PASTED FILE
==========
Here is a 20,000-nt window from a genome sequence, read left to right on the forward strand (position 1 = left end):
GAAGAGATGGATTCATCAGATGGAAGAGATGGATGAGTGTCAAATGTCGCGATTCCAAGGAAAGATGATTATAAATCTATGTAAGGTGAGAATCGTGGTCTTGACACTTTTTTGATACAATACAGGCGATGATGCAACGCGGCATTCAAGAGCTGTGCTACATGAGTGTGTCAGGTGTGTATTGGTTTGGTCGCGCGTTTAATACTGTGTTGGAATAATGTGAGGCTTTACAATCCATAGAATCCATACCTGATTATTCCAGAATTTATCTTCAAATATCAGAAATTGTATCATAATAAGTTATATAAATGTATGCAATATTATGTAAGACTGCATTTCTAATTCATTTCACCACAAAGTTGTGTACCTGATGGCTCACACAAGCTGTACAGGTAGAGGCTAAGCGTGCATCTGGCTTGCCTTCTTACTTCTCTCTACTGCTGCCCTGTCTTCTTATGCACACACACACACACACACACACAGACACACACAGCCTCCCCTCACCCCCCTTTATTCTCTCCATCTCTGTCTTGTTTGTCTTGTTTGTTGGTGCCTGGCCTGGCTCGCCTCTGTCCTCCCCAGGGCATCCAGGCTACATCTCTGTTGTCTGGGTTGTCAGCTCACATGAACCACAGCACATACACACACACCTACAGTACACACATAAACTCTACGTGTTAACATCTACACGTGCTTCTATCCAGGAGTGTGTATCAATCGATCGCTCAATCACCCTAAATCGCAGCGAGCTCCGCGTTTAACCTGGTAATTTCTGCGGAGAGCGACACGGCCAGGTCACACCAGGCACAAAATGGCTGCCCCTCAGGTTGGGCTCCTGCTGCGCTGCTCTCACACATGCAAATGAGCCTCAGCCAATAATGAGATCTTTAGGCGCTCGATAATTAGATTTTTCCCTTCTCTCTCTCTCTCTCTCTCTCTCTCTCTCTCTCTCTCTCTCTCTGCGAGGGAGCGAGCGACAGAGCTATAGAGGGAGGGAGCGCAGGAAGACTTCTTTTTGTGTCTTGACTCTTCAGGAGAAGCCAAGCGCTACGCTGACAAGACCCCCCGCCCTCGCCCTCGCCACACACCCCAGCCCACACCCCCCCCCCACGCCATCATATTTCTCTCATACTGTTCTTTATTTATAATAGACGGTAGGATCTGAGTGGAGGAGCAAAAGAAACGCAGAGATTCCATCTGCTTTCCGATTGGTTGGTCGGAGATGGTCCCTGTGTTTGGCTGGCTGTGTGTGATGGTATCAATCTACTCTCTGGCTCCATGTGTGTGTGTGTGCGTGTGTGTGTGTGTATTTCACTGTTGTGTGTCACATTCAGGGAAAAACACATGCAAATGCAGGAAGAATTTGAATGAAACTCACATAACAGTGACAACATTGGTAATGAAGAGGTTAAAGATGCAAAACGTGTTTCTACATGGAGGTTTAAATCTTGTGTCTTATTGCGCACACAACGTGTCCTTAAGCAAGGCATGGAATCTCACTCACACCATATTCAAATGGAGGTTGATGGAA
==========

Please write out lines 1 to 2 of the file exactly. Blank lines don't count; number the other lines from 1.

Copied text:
Here is a 20,000-nt window from a genome sequence, read left to right on the forward strand (position 1 = left end):
GAAGAGATGGATTCATCAGATGGAAGAGATGGATGAGTGTCAAATGTCGCGATTCCAAGGAAAGATGATTATAAATCTATGTAAGGTGAGAATCGTGGTCTTGACACTTTTTTGATACAATACAGGCGATGATGCAACGCGGCATTCAAGAGCTGTGCTACATGAGTGTGTCAGGTGTGTATTGGTTTGGTCGCGCGTTTAATACTGTGTTGGAATAATGTGAGGCTTTACAATCCATAGAATCCATACCTGATTATTCCAGAATTTATCTTCAAATATCAGAAATTGTATCATAATAAGTTATATAAATGTATGCAATATTATGTAAGACTGCATTTCTAATTCATTTCACCACAAAGTTGTGTACCTGATGGCTCACACAAGCTGTACAGGTAGAGGCTAAGCGTGCATCTGGCTTGCCTTCTTACTTCTCTCTACTGCTGCCCTGTCTTCTTATGCACACACACACACACACACACACAGACACACACAGCCTCCCCTCACCCCCCTTTATTCTCTCCATCTCTGTCTTGTTTGTCTTGTTTGTTGGTGCCTGGCCTGGCTCGCCTCTGTCCTCCCCAGGGCATCCAGGCTACATCTCTGTTGTCTGGGTTGTCAGCTCACATGAACCACAGCACATACACACACACCTACAGTACACACATAAACTCTACGTGTTAACATCTACACGTGCTTCTATCCAGGAGTGTGTATCAATCGATCGCTCAATCACCCTAAATCGCAGCGAGCTCCGCGTTTAACCTGGTAATTTCTGCGGAGAGCGACACGGCCAGGTCACACCAGGCACAAAATGGCTGCCCCTCAGGTTGGGCTCCTGCTGCGCTGCTCTCACACATGCAAATGAGCCTCAGCCAATAATGAGATCTTTAGGCGCTCGATAATTAGATTTTTCCCTTCTCTCTCTCTCTCTCTCTCTCTCTCTCTCTCTCTCTCTCTCTCTGCGAGGGAGCGAGCGACAGAGCTATAGAGGGAGGGAGCGCAGGAAGACTTCTTTTTGTGTCTTGACTCTTCAGGAGAAGCCAAGCGCTACGCTGACAAGACCCCCCGCCCTCGCCCTCGCCACACACCCCAGCCCACACCCCCCCCCCACGCCATCATATTTCTCTCATACTGTTCTTTATTTATAATAGACGGTAGGATCTGAGTGGAGGAGCAAAAGAAACGCAGAGATTCCATCTGCTTTCCGATTGGTTGGTCGGAGATGGTCCCTGTGTTTGGCTGGCTGTGTGTGATGGTATCAATCTACTCTCTGGCTCCATGTGTGTGTGTGTGCGTGTGTGTGTGTGTATTTCACTGTTGTGTGTCACATTCAGGGAAAAACACATGCAAATGCAGGAAGAATTTGAATGAAACTCACATAACAGTGACAACATTGGTAATGAAGAGGTTAAAGATGCAAAACGTGTTTCTACATGGAGGTTTAAATCTTGTGTCTTATTGCGCACACAACGTGTCCTTAAGCAAGGCATGGAATCTCACTCACACCATATTCAAATGGAGGTTGATGGAA